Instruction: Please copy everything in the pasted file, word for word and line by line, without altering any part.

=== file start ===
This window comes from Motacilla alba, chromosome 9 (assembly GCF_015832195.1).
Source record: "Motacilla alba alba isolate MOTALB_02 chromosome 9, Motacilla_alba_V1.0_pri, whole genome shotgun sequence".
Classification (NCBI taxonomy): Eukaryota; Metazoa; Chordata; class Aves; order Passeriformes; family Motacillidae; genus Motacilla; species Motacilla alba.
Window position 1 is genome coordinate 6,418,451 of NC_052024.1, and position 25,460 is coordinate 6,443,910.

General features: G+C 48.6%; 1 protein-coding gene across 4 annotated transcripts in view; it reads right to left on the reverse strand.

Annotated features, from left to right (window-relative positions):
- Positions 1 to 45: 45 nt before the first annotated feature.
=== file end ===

This window comes from Motacilla alba, chromosome 9 (assembly GCF_015832195.1).
Source record: "Motacilla alba alba isolate MOTALB_02 chromosome 9, Motacilla_alba_V1.0_pri, whole genome shotgun sequence".
Classification (NCBI taxonomy): Eukaryota; Metazoa; Chordata; class Aves; order Passeriformes; family Motacillidae; genus Motacilla; species Motacilla alba.
Window position 1 is genome coordinate 6,418,451 of NC_052024.1, and position 25,460 is coordinate 6,443,910.

General features: G+C 48.6%; 1 protein-coding gene across 4 annotated transcripts in view; it reads right to left on the reverse strand.

Annotated features, from left to right (window-relative positions):
- Positions 1 to 45: 45 nt before the first annotated feature.